This course seeks to inform architects and LEED professionals, as well as plumbing engineers and designers, about the various aspects of regulatory compliance for plumbing fixtures. The course will review the history and adoption of plumbing codes, standards, and certifications. The course will also provide detailed analysis of how these can help reduce water consumption while maintaining maximum performance.
This course offers a discussion on the changes in the 2015 IECC as they relate to the Building Enclosure and on how performance components of insulation, water management, air leakage, and HVAC relate to a whole as the building enclosure. It will discuss how meeting the new code can be challenging, and help the learner come to understand the opportunities available in meeting these challenges.
The course identifies what stone wool insulation is and how it is produced. It discusses mineral wool in Commercial applications with an emphasis on Rainscreen cladding design and in exterior cavity walls. It highlights key benefits when used in the field versus some of the other insulating materials traditionally used in the market today as it pertains to NFPA 285 requirements and new ASHRAE 90.1 2010 continuous cavity insulation requirements.
This course covers the latest in building enclosure technology for energy efficient buildings. It provides an in-depth discussion of emerging wall systems that provide durable, cost effective and thermally efficient performance.
The seminar will cover all building types and construction materials, with a few highlights and lessons learned from building science researchers.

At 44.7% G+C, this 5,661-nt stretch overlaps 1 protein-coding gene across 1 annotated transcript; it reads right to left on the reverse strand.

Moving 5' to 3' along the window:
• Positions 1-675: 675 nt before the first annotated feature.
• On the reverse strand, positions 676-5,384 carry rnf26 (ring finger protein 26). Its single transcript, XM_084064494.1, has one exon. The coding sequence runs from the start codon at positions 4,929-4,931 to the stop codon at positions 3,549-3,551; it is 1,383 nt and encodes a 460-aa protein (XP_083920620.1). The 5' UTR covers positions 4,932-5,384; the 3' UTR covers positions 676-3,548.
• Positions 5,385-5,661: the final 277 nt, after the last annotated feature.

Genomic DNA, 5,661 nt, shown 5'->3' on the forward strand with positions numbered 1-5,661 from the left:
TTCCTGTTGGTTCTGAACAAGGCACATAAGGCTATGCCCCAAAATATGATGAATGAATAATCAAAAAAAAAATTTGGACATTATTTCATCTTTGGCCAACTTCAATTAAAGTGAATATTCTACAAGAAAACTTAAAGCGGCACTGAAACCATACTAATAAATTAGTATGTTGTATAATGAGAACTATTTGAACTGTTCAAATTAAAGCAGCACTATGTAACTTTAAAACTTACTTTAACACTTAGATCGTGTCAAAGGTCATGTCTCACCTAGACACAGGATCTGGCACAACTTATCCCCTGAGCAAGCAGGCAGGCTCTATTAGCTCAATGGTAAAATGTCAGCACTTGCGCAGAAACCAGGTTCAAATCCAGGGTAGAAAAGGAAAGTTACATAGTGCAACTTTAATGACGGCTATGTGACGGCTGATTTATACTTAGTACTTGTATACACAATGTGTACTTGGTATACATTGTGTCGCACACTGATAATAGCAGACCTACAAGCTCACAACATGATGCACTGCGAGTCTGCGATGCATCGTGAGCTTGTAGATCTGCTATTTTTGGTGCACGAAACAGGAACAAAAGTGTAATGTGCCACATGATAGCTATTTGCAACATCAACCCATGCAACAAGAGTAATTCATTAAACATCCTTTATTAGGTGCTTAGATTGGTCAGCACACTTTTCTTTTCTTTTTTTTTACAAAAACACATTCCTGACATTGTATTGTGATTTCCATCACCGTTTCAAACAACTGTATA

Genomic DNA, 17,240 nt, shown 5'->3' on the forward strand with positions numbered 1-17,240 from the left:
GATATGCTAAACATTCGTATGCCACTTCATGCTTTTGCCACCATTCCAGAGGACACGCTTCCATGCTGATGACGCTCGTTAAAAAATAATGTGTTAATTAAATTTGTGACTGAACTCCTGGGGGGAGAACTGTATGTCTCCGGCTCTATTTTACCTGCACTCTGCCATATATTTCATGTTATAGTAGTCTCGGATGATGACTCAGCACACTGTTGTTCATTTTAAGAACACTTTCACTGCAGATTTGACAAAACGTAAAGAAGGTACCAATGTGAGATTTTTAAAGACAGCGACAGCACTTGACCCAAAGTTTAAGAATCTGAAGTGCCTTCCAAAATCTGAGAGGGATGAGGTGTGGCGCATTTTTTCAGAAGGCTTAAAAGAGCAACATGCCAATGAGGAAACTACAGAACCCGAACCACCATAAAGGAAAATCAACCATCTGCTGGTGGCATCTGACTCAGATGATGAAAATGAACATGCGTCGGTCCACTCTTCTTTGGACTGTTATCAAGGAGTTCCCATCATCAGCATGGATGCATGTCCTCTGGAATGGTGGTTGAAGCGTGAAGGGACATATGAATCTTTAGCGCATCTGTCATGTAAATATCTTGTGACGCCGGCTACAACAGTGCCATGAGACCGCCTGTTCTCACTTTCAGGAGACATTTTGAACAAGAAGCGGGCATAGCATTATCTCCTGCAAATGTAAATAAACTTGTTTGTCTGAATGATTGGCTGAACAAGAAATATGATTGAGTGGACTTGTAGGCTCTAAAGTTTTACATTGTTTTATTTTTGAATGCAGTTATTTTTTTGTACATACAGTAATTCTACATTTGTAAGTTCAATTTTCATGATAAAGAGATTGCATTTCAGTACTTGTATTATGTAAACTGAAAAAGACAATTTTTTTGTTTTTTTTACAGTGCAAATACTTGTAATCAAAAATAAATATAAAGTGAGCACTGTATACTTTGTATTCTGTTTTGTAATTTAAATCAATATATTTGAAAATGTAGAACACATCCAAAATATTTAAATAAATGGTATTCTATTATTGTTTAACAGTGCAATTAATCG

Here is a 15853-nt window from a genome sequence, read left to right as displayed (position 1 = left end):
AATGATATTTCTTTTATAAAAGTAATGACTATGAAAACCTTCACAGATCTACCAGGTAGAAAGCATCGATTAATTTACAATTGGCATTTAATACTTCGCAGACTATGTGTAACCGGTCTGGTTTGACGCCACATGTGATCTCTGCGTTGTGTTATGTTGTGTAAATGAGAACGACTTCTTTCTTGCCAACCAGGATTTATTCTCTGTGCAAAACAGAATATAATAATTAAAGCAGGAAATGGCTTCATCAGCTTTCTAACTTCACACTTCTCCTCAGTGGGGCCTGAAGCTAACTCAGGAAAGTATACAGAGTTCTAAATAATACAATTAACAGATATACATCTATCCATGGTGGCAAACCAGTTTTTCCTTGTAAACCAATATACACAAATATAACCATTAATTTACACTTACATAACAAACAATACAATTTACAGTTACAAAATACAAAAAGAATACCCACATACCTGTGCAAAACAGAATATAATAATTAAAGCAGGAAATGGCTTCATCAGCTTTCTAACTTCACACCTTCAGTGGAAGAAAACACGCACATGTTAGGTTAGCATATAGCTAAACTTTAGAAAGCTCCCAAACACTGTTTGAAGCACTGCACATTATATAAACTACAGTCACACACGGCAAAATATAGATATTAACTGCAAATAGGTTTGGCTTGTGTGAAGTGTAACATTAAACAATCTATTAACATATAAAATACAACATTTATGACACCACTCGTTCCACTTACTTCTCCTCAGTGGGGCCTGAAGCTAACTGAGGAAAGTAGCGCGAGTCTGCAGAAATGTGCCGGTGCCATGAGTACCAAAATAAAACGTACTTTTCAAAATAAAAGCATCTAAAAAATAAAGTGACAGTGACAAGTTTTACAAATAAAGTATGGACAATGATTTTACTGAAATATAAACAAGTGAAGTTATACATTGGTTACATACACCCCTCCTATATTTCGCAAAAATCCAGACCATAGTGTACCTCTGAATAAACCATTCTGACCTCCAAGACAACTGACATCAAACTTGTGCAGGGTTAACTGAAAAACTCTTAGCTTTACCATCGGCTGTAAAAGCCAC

Universal Design is all about making the physical world function better for everyone. Often including ADA (Americans with Disabilities Act) and ANSI (American Nation Standards Institute) compliant products, it certainly isn’t limited by government regulations. In this Ebook primer, we’ll share some of what we’ve learned about Universal Design over the years.
Be in the know about bathroom accessibility for people of all abilities with this summary key of ADA specifications that can impact accessibility.
While structural steel offers the best safety record of any framing material, a well-designed fire protection design must naturally accompany any project. Understanding the roles of an architect, structural engineer, and fire protection engineer, in addition to knowledge of the codes, and the pros and cons of the various prescriptive solutions and performance-based approaches, will help enable building teams to deliver the highest performance and most cost-effective designs.
Moisture intrusion in a wall system can cause building defects, as well as health ailments for building occupants, making rainscreens a very important tool in water mitigation. This course will review causes of moisture intrusion, specifically forces that drive rainwater into a building. We will identify rainscreen technologies, testing standards for rainscreens, the importance of considering wind loads and how commercial architectural wall panels can be used as a rainscreen.
When designing and building a multifamily structure or other commercial project, outdoor railing is an important consideration. While railing’s key purpose is safety, you must also keep in mind other factors such as aesthetics, cost, and durability. The purpose of this course is to help you make the right choices for your railing project that will result in a long-lasting product that is safe, beautiful, and cost effective.
This course discusses some basic building science fundamentals, while looking at specific code requirements in the IRC, IBC and the international energy conservation code. It addresses why some of the trade-offs and differences exist between those two sets of code requirements. Lastly, we'll work through an example and the decision making process to determine the continuous insulation and vapor retarder requirements for a project in a specific climate zone.